Fourth-Grade Experiences

Teaching-Learning Situation No. 1*

Reading and creative writing.-Upon entering the classroom, the visitor had a feeling that serious activity was underway. One group

was reading with a student teacher; another with the regular teacher. The other children were working individually at desks, on arithmetic and reading. As they fininshed, they took out books or went to get them from a table or from shelves.

A table held a display of rocks and attractive books about rocks. Open shelves and cupboards also held books, arranged by school subjects and numbering, in some cases, as many as six or eight copies for each title. Among the volumes were encyclopedias.

Mrs. Thomas, the teacher, called "Jane's group" to come to the front of the room, as she quietly indicated to the observer that this group contained the more able children. Eight children set aside what they were doing, picked up their readers and came and sat in a semicircle. The teacher invited the children to comment on what they had been reading. The response indicated that all were enthusiastic about the story. When a child remarked, "The story said he was so hungry he ate like a pig," the teacher joined in the laughter, and then explained, "That is a figure of speech." The children discussed the meaning of a figure of speech, and, together, they and the teacher demonstrated that we all commonly use figures of speech. A child (later pointed out as the brightest) remarked, "Authors use them a lot." She added, as if to herself, apparently relishing the words, "It's a novel approach." The teacher said Jane had been writing stories since early childhood.

Turning to the story, the teacher assigned parts to be read aloud as in a play, and asked one child to be narrator. The chuckles which accompanied the reading were evidence of interest in the subject matter, and the fact that the children had to be helped occasionally seemed to indicate suitability for reading improvement. Specifically:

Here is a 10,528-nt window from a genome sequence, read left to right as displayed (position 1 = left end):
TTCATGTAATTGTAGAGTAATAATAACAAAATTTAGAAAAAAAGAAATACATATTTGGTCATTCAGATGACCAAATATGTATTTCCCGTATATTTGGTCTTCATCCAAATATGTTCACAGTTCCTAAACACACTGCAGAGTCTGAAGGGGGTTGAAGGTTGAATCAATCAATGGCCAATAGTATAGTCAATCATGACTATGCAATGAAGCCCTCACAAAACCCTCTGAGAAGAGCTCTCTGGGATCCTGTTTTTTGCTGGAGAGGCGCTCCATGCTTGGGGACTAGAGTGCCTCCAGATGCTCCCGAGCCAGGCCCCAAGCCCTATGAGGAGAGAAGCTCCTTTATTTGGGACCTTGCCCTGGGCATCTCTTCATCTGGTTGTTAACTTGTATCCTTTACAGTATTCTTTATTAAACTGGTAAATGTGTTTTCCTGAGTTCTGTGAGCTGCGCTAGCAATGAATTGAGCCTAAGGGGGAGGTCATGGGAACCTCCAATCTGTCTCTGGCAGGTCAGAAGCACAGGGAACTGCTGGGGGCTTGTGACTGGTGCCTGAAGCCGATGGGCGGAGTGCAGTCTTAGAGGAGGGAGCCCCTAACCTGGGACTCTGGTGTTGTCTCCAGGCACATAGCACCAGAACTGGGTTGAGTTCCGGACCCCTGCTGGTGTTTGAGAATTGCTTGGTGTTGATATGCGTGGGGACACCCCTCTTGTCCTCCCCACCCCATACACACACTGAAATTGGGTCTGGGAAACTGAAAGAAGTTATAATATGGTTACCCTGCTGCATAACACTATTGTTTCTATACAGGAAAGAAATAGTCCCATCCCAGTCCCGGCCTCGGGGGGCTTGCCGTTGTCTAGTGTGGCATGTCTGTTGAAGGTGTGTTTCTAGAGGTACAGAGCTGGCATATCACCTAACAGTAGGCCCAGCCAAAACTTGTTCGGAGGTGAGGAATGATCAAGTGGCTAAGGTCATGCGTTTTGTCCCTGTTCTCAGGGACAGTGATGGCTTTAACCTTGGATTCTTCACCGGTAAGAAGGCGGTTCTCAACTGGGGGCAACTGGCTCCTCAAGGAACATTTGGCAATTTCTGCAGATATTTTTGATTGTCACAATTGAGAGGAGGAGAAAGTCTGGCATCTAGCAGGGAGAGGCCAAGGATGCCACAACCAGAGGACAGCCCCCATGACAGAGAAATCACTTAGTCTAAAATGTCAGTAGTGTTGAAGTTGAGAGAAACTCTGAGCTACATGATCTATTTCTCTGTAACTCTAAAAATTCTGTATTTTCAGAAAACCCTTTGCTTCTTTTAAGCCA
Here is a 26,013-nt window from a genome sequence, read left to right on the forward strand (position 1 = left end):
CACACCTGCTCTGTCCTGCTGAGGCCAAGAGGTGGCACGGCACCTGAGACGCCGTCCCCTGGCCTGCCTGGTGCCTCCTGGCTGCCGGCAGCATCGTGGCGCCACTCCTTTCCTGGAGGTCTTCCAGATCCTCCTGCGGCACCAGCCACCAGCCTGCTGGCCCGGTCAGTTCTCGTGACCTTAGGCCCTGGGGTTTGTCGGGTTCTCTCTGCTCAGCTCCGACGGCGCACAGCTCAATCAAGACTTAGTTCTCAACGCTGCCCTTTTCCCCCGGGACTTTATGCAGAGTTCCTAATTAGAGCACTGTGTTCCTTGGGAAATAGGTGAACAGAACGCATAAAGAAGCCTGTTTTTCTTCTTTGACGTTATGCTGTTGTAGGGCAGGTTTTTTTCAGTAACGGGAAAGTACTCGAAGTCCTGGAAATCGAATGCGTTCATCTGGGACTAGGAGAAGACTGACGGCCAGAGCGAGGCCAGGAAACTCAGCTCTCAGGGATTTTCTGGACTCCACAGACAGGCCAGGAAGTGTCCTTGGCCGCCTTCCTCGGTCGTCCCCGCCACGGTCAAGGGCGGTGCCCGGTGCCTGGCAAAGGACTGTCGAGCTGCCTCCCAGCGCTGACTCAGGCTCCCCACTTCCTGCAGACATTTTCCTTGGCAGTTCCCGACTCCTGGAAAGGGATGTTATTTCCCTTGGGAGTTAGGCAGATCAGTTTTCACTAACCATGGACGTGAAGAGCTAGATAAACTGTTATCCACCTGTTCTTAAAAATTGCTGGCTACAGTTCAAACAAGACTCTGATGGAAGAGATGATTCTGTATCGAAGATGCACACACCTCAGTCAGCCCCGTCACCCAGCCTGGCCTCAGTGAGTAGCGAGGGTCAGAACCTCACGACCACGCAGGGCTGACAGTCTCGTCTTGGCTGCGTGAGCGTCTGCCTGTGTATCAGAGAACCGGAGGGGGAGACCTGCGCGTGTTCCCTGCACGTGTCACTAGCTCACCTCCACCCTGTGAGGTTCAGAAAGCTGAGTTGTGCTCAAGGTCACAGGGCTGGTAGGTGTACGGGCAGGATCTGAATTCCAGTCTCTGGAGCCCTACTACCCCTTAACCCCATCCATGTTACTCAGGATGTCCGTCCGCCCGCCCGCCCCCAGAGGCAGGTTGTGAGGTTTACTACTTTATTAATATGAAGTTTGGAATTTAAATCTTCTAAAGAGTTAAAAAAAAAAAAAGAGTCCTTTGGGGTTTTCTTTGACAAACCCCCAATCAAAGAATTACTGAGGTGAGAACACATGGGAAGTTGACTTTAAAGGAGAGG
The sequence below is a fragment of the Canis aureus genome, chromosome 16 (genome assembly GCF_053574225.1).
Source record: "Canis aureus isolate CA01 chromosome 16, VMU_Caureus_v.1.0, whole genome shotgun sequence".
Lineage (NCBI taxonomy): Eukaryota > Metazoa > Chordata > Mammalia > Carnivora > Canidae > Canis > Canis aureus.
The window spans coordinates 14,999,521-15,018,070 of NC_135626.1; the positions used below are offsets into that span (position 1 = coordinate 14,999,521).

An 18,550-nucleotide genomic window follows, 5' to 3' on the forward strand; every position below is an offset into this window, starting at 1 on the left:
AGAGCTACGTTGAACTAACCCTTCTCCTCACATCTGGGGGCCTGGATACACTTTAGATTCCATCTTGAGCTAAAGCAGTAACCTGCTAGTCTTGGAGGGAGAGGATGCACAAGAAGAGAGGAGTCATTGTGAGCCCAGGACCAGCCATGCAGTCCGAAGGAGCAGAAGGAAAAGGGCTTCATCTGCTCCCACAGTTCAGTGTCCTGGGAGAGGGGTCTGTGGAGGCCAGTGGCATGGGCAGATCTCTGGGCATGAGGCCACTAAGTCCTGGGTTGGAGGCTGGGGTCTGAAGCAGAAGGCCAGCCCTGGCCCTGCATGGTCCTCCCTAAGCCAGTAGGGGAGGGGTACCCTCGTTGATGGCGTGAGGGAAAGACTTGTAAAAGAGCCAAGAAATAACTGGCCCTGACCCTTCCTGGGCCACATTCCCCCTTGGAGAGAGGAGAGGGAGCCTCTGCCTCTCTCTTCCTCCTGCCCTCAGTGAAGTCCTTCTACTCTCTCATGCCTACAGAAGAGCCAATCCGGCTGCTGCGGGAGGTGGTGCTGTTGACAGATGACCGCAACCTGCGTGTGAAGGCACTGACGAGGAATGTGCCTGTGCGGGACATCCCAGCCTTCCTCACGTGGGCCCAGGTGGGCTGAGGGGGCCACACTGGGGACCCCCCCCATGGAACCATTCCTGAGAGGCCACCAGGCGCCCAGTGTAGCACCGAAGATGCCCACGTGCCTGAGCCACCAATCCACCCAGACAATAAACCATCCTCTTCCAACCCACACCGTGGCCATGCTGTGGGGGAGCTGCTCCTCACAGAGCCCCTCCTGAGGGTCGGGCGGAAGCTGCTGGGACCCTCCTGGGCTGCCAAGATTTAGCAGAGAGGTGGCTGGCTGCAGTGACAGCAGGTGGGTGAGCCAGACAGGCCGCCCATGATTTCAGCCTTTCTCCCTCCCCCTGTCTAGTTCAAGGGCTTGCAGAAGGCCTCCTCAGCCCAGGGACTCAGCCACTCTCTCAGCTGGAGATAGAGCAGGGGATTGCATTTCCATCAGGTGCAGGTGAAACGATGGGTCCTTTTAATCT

1. They needed help in identifying word

he teacher called their attention to small words within words, and to the sounds of letters and word parts.

2. They needed help to separate quotes from narrated text.

Occasionally the teacher interrupted to have several children take turns reading the same part, thus bringing out the variety of meanings which varying expression will bring to the same phrase.

At the close of the reading lesson, the teacher suggested that the children work independently, and made clear what they were to do. "When you finish with that," she said, "you have your arithmetic to complete, and your spelling to study."

"May I work on my rock report?" asked a boy.

"Yes, work on whatever seems most necessary," she said; and with a busy air of confidence, the children went to their individual desks.